Asset 1

Global Go To Think Tank Index (GGTTI) 2020 launched                    111,75 Think Tanks across the world ranked in different categories.                SDPI is ranked 90th among “Top Think Tanks Worldwide (non-US)”.           SDPI stands 11th among Top Think Tanks in South & South East Asia & the Pacific (excluding India).            SDPI notches 33rd position in “Best New Idea or Paradigm Developed by A Think Tank” category.                SDPI remains 42nd in “Best Quality Assurance and Integrity Policies and Procedure” category.              SDPI stands 49th in “Think Tank to Watch in 2020”.            SDPI gets 52nd position among “Best Independent Think Tanks”.                           SDPI becomes 63rd in “Best Advocacy Campaign” category.                   SDPI secures 60th position in “Best Institutional Collaboration Involving Two or More Think Tanks” category.                       SDPI obtains 64th position in “Best Use of Media (Print & Electronic)” category.               SDPI gains 66th position in “Top Environment Policy Tink Tanks” category.                SDPI achieves 76th position in “Think Tanks With Best External Relations/Public Engagement Program” category.                    SDPI notches 99th position in “Top Social Policy Think Tanks”.            SDPI wins 140th position among “Top Domestic Economic Policy Think Tanks”.               SDPI is placed among special non-ranked category of Think Tanks – “Best Policy and Institutional Response to COVID-19”.                                            Owing to COVID-19 outbreak, SDPI staff is working from home from 9am to 5pm five days a week. All our staff members are available on phone, email and/or any other digital/electronic modes of communication during our usual official hours. You can also find all our work related to COVID-19 in orange entries in our publications section below.    The Sustainable Development Policy Institute (SDPI) is pleased to announce its Twenty-third Sustainable Development Conference (SDC) from 14 – 17 December 2020 in Islamabad, Pakistan. The overarching theme of this year’s Conference is Sustainable Development in the Times of COVID-19. Read more…       FOOD SECIRITY DASHBOARD: On 4th Nov, SDPI has shared the first prototype of Food Security Dashboard with Dr Moeed Yousaf, the Special Assistant to Prime Minister on  National Security and Economic Outreach in the presence of stakeholders, including Ministry of National Food Security and Research. Provincial and district authorities attended the event in person or through zoom. The dashboard will help the government monitor and regulate the supply chain of essential food commodities.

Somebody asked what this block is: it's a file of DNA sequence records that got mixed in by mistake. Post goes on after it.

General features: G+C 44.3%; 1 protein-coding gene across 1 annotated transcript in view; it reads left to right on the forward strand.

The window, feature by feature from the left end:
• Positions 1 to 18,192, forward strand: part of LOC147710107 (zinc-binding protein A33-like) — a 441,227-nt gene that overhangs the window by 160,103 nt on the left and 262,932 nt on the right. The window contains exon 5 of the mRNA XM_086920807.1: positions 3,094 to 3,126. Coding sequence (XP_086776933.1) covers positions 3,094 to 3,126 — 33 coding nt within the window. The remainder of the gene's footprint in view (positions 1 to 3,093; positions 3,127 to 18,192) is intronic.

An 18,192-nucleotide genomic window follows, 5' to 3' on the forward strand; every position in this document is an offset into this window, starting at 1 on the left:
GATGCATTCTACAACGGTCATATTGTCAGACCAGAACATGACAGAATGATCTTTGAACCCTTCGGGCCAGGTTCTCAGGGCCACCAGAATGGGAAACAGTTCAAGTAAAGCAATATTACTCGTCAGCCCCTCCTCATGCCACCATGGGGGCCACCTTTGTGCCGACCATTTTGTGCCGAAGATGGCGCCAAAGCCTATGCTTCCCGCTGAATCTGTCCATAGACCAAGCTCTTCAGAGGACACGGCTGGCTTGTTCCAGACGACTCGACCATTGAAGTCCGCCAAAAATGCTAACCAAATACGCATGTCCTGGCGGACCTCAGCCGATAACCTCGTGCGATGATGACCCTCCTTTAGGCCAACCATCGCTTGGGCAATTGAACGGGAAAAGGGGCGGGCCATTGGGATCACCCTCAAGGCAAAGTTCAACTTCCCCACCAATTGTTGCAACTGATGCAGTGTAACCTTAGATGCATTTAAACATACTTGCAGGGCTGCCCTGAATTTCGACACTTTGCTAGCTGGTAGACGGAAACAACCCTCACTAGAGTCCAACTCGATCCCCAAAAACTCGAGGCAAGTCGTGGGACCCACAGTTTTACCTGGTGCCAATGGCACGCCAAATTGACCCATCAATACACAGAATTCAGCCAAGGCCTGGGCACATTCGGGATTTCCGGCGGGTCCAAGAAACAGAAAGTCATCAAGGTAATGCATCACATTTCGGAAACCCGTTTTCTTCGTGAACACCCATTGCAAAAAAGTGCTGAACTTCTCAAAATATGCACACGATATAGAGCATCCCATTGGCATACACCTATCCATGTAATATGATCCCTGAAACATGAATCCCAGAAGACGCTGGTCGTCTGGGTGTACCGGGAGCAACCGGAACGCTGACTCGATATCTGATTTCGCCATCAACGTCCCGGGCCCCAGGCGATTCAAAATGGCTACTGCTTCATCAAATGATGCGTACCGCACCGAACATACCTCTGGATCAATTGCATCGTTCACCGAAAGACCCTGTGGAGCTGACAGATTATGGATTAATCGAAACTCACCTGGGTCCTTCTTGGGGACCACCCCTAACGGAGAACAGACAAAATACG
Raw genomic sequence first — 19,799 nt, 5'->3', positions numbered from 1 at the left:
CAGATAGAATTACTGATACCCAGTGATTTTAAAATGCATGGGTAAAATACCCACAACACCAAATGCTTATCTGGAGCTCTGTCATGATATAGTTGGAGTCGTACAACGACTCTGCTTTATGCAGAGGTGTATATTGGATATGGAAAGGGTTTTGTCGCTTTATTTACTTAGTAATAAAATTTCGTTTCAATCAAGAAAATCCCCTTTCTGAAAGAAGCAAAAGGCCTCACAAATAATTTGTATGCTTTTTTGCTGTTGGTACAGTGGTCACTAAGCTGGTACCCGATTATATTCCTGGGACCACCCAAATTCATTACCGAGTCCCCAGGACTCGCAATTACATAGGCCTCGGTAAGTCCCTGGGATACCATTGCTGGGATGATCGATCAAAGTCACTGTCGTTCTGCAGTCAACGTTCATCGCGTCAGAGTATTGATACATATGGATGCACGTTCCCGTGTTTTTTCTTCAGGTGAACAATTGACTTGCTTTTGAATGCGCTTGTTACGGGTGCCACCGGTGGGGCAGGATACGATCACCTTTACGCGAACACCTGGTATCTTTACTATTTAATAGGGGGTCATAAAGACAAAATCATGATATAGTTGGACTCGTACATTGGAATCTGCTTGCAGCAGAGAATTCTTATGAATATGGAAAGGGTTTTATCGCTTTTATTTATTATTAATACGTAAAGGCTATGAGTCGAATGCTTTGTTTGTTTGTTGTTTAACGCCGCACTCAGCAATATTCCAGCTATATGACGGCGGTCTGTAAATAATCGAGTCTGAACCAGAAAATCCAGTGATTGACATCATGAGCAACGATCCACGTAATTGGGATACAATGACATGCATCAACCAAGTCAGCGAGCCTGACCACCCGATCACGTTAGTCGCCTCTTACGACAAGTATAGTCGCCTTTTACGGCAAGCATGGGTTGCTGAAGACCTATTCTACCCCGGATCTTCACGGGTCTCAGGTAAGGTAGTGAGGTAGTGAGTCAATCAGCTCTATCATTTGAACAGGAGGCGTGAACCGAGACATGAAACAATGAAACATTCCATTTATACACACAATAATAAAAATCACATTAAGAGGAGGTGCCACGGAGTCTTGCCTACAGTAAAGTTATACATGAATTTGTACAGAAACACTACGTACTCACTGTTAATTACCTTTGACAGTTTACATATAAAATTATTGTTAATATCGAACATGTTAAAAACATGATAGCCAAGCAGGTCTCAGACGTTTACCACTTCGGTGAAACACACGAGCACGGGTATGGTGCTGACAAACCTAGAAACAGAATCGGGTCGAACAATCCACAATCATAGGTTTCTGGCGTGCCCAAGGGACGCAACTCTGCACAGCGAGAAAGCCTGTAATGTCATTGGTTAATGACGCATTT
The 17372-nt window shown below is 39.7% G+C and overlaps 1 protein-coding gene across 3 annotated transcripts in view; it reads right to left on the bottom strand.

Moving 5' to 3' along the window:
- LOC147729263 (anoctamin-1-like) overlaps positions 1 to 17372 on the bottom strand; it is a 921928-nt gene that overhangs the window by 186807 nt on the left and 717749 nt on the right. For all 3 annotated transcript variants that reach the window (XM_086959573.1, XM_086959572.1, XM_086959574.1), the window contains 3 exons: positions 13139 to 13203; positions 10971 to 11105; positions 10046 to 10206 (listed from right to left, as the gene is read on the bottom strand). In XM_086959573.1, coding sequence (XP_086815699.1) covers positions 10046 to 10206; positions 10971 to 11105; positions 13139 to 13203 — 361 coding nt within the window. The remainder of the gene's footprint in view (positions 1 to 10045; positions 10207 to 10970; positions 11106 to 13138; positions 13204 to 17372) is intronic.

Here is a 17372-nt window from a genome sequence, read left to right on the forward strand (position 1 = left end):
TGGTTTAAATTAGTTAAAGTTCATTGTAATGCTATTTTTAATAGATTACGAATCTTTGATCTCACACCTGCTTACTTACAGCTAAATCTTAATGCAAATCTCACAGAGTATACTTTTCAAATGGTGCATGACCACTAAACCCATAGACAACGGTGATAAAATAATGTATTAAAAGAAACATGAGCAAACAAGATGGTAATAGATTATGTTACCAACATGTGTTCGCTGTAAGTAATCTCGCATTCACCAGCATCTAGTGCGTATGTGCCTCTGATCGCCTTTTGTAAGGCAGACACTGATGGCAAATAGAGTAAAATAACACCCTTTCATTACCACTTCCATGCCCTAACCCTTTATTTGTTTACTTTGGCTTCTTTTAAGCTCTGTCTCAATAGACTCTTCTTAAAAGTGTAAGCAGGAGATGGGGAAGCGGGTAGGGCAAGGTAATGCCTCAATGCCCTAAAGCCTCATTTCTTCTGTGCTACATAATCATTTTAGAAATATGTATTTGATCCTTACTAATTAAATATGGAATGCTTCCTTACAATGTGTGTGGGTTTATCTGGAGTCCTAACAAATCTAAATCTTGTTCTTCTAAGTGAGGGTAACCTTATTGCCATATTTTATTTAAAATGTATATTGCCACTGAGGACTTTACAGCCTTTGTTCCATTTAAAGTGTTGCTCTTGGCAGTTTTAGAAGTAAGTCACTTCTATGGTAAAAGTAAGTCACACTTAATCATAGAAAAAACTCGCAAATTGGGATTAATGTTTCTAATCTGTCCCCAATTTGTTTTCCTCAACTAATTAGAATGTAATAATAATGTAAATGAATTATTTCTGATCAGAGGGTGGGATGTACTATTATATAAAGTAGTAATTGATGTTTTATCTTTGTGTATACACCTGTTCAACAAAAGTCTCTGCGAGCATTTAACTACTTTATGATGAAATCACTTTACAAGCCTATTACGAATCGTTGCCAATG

Pakistan should undertake reforms the way China did
By: Junaid Zahid
BEIJING: Pakistan entered a new phase with the democratic transfer of power when the Pakistan Tehreek-e-Insaf (PTI) formed its government.
Cricketer-turned-Prime Minister Imran Khan, during his election campaign, repeatedly promised to bring economic sustainability in the country. Now, time has come to fulfil the promise, which sounds great to hear, but is not an easy task, especially when the country is drowned deep in external debt.
Pakistan’s external debt increased to $95,097 million by the second quarter of 2018 from $91,761 million in the first quarter. External debt averaged $54,065.23 million from 2002 to 2018, reaching an all-time high of $95,097 million in the second quarter of 2018. What can Pakistan do to bring economic sustainability? Although China always backs Pakistan, it is high time Islamabad learns from Beijing rather than just take support from it.
China is a fast growing economy, which was not the same 40 years ago. It took drastic steps then, which Pakistan is required to take now. It started reforms including financial reforms, economic reforms, law reforms, policy reforms and so on.
All these reforms were implemented one after the other with a single focus – achieving economic development.